Tuesday, 20 July 2010

If you were an animal what would you be and why?

Recently I was asked to be involved in the recruitment process at my place of work and had to, with the help of two of my team members, spend half an hour interviewing prospective job candidates. Now I've had a few interviews in my time and seem mostly to do quite well in that kind of situation, but this would be my first experience on the other side of the table.

I remember having read interview guides before now that had warned me to be prepared for silly questions like 'If you were an animal what would you be and why?'. So with the simple intention of using this very question as an icebreaker (and partly becaused I'd enjoy using such a cliché) we decided I could kick off with it.

We weren't hoping to get anything useful out of it at all, but in hindsight the animal question proved way more valuable than I could have ever expected, not because of any in depth analysis into the answers, such as lions as leaders or any crap like that, but purely on how the interviews handled such a ridiculous question (something the candidates would come across regularly in the role)!

Now some gave boring answers like cat or dog for various reasons. Now I wasn't judging them on imagination here so credit to them for playing along. What it did do though was trigger a stock response of 'oh, I'm a [if cat then dog and vice-versa] person', which generally got a chuckle which was kind of the point. Ice broken, lets move on.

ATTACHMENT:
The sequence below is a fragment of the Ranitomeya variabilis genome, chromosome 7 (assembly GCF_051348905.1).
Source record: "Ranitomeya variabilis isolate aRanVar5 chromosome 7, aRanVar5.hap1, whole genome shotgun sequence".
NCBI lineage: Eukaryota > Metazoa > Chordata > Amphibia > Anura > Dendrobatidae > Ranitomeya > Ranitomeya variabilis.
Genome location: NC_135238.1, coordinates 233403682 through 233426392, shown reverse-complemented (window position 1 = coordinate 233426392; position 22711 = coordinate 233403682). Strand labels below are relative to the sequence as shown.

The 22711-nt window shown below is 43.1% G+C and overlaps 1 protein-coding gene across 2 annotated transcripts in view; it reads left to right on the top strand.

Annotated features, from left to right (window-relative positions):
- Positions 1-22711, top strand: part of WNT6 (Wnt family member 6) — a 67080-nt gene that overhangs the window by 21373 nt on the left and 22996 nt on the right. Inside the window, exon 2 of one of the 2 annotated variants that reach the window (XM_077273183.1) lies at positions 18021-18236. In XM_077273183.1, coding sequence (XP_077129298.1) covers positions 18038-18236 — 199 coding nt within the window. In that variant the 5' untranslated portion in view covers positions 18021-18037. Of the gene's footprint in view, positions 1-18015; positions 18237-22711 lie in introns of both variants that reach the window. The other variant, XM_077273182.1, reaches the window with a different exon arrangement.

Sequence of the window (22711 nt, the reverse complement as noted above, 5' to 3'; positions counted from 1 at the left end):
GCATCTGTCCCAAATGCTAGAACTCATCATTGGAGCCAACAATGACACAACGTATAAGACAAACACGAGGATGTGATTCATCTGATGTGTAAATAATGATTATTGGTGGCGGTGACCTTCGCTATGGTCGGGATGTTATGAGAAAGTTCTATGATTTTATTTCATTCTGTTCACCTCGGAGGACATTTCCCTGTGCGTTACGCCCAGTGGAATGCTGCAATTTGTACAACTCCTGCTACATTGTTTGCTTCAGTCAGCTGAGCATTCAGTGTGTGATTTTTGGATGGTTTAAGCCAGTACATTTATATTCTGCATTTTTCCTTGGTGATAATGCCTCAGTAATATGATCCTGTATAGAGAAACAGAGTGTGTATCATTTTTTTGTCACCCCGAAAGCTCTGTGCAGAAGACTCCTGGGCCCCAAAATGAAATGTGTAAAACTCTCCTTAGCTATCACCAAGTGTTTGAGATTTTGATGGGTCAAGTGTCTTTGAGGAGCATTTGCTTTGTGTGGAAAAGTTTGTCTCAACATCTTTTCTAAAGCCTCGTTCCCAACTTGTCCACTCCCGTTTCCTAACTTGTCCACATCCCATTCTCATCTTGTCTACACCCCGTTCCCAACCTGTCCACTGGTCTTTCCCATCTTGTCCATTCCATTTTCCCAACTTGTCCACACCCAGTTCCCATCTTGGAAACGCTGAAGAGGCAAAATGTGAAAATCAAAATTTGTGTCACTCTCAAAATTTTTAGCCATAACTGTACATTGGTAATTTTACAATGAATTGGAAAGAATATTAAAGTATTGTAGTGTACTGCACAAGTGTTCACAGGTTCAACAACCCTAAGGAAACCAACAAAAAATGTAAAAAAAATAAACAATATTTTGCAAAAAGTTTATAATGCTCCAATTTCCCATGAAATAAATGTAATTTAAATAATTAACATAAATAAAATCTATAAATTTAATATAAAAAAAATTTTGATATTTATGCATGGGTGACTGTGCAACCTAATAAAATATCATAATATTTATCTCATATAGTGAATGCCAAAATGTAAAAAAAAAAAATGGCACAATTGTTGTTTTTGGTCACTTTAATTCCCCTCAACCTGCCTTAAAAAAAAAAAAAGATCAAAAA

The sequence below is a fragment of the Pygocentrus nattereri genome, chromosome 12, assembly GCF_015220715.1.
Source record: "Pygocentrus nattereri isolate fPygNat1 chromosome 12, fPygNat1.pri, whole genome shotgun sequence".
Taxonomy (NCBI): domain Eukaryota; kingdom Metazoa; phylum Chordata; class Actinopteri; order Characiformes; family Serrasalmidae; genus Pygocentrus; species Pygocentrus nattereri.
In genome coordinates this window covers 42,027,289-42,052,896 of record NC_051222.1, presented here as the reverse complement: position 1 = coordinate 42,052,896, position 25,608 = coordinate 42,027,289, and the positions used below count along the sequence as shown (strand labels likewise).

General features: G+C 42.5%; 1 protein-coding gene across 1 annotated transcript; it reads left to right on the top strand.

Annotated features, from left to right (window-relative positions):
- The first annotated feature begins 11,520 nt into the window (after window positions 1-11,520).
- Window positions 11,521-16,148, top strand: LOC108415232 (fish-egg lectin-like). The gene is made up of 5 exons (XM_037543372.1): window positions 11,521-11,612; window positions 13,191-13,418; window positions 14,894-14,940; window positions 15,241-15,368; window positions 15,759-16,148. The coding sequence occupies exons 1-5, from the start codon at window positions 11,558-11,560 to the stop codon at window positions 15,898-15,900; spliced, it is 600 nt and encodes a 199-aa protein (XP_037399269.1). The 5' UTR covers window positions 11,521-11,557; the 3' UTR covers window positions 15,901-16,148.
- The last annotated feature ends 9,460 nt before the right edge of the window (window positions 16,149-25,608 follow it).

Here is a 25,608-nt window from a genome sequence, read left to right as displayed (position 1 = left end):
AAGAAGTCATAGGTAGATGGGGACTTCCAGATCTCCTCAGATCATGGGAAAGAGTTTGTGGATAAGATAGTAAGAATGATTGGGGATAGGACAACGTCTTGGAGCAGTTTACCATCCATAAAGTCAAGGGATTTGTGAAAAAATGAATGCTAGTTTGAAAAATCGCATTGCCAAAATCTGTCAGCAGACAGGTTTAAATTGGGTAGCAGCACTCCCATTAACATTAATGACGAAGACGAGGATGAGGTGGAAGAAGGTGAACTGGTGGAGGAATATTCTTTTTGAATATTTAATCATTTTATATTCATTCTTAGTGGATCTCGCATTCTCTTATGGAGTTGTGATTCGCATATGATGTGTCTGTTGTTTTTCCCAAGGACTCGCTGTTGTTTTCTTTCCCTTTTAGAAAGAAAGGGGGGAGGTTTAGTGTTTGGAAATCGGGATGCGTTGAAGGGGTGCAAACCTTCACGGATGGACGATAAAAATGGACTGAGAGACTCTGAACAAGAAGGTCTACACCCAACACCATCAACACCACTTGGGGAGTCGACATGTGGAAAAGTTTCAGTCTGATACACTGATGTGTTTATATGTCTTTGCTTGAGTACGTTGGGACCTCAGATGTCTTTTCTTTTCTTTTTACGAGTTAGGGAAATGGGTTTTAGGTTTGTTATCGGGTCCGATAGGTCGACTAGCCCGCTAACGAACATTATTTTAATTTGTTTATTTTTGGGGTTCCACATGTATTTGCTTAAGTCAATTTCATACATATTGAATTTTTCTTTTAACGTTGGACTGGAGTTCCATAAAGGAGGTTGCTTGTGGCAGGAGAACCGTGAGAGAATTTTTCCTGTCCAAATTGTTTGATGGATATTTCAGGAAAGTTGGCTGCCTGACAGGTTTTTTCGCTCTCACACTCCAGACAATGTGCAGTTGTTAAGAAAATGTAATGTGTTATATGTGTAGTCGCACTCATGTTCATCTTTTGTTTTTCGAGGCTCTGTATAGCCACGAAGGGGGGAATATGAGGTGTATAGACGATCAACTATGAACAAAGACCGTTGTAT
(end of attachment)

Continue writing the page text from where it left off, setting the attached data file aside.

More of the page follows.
In the worst case a candidate snapped back with 'What are asking me that for!'. Instantly showing just how intolerant they were to BS questions and showing a confrontational side which is never a good idea in an interview. Who cares about the animal, we've got a major attitude problem here!

Finally the best responses showed comedy, personality, or at least a little imagination. I didn't care which animal, or indeed why, but was just happy in the knowledge that the interviewee is a relaxed fast thinker with good people skills to boot, especially if they made us laugh.

So in short, don't dismiss silly interview questions, they can be more valuable than you think.